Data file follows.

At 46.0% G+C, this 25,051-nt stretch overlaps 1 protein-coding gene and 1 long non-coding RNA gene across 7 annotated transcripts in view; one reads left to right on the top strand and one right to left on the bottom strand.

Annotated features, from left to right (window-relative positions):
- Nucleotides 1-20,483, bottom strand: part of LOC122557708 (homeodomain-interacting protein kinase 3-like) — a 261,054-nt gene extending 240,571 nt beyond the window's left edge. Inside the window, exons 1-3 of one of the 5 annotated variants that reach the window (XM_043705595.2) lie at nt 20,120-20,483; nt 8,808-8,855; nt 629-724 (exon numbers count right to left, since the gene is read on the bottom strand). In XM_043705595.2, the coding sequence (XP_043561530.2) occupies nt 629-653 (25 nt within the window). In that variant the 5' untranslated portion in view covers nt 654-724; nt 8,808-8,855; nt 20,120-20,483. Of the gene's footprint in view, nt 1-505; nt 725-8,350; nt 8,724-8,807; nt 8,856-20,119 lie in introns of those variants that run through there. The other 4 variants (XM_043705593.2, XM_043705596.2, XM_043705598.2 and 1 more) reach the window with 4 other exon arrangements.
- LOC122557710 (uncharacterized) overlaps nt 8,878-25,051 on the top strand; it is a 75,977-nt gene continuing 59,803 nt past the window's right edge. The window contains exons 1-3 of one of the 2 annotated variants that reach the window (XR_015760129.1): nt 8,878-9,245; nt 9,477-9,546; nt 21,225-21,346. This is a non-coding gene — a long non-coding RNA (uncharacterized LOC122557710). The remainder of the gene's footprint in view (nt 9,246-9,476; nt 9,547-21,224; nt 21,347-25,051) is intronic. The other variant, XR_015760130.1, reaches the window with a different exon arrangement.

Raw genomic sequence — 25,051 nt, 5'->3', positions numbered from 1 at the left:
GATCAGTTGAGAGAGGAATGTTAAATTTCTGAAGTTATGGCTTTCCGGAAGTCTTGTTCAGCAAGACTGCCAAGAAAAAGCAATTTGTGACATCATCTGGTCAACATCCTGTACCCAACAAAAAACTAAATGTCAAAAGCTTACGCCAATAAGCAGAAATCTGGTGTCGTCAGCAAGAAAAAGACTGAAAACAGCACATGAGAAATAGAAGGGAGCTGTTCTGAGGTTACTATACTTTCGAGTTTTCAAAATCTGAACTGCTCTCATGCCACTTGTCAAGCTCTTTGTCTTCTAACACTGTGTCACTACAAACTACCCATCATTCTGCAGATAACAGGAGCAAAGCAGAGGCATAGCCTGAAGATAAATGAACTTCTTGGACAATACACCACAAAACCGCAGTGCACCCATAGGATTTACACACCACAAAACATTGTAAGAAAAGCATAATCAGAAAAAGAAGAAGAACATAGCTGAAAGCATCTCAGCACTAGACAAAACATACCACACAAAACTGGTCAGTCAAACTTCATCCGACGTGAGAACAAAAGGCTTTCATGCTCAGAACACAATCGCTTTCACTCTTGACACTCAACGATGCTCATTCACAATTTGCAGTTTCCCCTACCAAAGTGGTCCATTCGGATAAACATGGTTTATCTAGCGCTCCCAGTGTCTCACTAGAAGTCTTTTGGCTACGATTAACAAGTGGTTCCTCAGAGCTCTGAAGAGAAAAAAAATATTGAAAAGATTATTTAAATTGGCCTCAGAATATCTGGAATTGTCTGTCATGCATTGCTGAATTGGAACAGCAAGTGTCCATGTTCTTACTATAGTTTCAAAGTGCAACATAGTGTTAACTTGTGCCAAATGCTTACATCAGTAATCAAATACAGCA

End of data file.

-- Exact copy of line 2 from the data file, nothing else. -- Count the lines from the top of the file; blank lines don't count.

Annotated features, from left to right (window-relative positions):